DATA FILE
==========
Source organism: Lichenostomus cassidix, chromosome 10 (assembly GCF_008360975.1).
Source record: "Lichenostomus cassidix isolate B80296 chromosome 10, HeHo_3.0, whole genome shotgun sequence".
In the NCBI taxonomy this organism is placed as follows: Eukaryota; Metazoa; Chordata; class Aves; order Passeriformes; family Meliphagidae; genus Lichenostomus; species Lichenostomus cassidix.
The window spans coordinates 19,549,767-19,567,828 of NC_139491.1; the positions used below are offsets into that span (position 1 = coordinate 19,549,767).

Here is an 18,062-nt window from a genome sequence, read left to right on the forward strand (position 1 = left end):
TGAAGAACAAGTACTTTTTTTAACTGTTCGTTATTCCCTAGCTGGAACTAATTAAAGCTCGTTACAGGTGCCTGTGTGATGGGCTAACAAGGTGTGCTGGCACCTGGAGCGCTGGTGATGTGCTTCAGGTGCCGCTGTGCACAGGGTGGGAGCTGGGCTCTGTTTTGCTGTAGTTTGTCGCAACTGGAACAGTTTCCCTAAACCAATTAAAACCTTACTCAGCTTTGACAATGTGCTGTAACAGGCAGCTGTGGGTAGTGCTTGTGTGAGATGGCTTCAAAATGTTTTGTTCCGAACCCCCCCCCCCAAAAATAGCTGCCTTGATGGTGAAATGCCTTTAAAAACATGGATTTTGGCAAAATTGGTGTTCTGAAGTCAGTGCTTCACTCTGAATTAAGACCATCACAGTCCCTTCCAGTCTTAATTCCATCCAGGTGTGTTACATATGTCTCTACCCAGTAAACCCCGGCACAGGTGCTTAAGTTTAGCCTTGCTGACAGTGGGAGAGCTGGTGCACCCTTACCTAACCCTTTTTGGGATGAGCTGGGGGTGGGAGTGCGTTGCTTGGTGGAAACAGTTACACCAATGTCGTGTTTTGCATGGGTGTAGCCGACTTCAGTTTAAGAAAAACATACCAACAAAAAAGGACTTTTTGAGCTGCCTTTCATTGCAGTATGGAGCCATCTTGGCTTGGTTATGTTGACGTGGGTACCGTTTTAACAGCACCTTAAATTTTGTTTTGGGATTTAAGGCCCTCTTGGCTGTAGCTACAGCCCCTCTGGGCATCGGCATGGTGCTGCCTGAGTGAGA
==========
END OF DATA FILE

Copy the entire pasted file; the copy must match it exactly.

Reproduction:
Source organism: Lichenostomus cassidix, chromosome 10 (assembly GCF_008360975.1).
Source record: "Lichenostomus cassidix isolate B80296 chromosome 10, HeHo_3.0, whole genome shotgun sequence".
In the NCBI taxonomy this organism is placed as follows: Eukaryota; Metazoa; Chordata; class Aves; order Passeriformes; family Meliphagidae; genus Lichenostomus; species Lichenostomus cassidix.
The window spans coordinates 19,549,767-19,567,828 of NC_139491.1; the positions used below are offsets into that span (position 1 = coordinate 19,549,767).

Here is an 18,062-nt window from a genome sequence, read left to right on the forward strand (position 1 = left end):
TGAAGAACAAGTACTTTTTTTAACTGTTCGTTATTCCCTAGCTGGAACTAATTAAAGCTCGTTACAGGTGCCTGTGTGATGGGCTAACAAGGTGTGCTGGCACCTGGAGCGCTGGTGATGTGCTTCAGGTGCCGCTGTGCACAGGGTGGGAGCTGGGCTCTGTTTTGCTGTAGTTTGTCGCAACTGGAACAGTTTCCCTAAACCAATTAAAACCTTACTCAGCTTTGACAATGTGCTGTAACAGGCAGCTGTGGGTAGTGCTTGTGTGAGATGGCTTCAAAATGTTTTGTTCCGAACCCCCCCCCCCAAAAATAGCTGCCTTGATGGTGAAATGCCTTTAAAAACATGGATTTTGGCAAAATTGGTGTTCTGAAGTCAGTGCTTCACTCTGAATTAAGACCATCACAGTCCCTTCCAGTCTTAATTCCATCCAGGTGTGTTACATATGTCTCTACCCAGTAAACCCCGGCACAGGTGCTTAAGTTTAGCCTTGCTGACAGTGGGAGAGCTGGTGCACCCTTACCTAACCCTTTTTGGGATGAGCTGGGGGTGGGAGTGCGTTGCTTGGTGGAAACAGTTACACCAATGTCGTGTTTTGCATGGGTGTAGCCGACTTCAGTTTAAGAAAAACATACCAACAAAAAAGGACTTTTTGAGCTGCCTTTCATTGCAGTATGGAGCCATCTTGGCTTGGTTATGTTGACGTGGGTACCGTTTTAACAGCACCTTAAATTTTGTTTTGGGATTTAAGGCCCTCTTGGCTGTAGCTACAGCCCCTCTGGGCATCGGCATGGTGCTGCCTGAGTGAGA